In sum, all financial and political links to the fossil fuel industry must be severely disrupted if any serious progress is to be made towards building a development-led green economy on a global scale.
Of course, critical in the overarching mission of saving the planet from the devastating consequences of global warming is a massive worldwide shift in public opinion in favor of clean and zero emission energy sources. This is absolutely essential for making clear to those in public office who serve as the political arm of the fossil fuel industry that they will be treated by the public with the same disdain and contempt as the fossil fuel companies themselves. Both the fossil fuel industry and its political and financial allies must be treated henceforth as environmental criminals.
The battle to save the planet is the biggest challenge facing today’s world—and time is indeed running out before civilization collapses like a house of cards. Indeed, climate change is not a long-term challenge such as the survival of our species before the end of the Sun’s lifetime, but an immediate threat, one which puts at great risk organized life as we know it before the end of the present century. As such, the climate change challenge transcends national boundaries and political/ideological divides. It is a challenge that requires all nations to stand united and work together.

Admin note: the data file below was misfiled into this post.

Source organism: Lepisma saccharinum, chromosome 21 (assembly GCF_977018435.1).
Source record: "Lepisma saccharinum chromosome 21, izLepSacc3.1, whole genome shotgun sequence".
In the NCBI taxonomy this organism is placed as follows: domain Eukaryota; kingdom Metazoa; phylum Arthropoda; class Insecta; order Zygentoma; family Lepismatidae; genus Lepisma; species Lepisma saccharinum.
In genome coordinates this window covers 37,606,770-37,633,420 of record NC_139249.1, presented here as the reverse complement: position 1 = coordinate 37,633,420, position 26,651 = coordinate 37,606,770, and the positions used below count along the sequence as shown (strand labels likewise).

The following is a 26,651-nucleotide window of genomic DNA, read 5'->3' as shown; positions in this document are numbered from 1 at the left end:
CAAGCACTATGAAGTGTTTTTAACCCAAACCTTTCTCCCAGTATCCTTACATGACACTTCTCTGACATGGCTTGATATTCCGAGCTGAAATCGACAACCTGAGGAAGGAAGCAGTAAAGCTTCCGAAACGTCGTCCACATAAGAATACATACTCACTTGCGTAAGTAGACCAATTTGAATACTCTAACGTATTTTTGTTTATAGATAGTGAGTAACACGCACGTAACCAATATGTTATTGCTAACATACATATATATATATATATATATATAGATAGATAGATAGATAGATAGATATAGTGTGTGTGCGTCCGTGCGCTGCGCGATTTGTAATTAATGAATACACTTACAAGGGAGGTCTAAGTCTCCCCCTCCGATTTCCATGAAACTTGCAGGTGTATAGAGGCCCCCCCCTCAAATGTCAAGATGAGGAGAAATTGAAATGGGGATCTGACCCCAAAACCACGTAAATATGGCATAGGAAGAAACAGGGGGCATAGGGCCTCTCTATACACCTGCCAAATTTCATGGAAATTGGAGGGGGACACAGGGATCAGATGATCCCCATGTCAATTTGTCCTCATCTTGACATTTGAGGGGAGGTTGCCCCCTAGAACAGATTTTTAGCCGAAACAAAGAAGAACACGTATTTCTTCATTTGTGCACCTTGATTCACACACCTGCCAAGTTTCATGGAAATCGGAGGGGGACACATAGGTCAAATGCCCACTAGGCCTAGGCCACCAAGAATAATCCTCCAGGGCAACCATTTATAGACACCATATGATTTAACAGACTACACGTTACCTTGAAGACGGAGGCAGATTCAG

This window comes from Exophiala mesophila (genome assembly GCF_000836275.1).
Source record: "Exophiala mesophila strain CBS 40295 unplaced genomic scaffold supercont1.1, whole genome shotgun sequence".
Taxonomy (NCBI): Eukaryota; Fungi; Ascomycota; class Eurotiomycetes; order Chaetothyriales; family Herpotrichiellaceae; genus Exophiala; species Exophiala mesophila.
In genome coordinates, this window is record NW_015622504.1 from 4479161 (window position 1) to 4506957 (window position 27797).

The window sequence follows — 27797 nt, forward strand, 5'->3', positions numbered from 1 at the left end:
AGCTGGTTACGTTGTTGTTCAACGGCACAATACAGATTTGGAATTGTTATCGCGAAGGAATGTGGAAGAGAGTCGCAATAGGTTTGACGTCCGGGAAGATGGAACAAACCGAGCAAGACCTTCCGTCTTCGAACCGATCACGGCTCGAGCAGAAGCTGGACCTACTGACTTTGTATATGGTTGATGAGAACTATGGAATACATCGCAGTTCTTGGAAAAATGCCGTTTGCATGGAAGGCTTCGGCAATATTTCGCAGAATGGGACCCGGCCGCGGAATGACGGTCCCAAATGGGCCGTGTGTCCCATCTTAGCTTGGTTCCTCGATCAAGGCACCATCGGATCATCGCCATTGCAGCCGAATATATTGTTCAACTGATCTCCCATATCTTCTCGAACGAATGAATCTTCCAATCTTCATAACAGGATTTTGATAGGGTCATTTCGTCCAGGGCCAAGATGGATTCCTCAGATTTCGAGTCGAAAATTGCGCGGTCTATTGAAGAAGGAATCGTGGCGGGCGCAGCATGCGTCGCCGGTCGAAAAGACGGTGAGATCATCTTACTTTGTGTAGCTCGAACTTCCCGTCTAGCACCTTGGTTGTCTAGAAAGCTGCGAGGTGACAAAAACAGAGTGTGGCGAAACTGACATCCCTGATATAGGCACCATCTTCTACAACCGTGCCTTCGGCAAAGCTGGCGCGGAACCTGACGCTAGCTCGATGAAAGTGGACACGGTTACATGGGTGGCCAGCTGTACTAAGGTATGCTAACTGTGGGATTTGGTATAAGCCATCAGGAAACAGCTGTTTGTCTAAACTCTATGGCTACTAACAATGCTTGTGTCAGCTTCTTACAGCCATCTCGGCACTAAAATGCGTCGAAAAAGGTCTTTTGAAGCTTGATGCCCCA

C. J. Polychroniou is a political scientist/political economist who has taught at numerous universities in Europe and the United States and has also worked at various research centers. He holds a PhD in Political Science from the University of Delaware and is author/editor of several books, including Marxist Perspectives on Imperialism (1991), Perspectives and Issues in International Political Economy (1992), Socialism: Crisis and Renewal (1993), Discourse on Globalization and Democracy: Conversations With Leading Scholars of Our Time (in Greek, 2001) and hundreds of articles and essays, many of which have been translated into scores of foreign languages. His latest book is a collection of interviews with Noam Chomsky titled Optimism Over Despair: On Capitalism, Empire, and Social Change (Haymarket Books, 2017).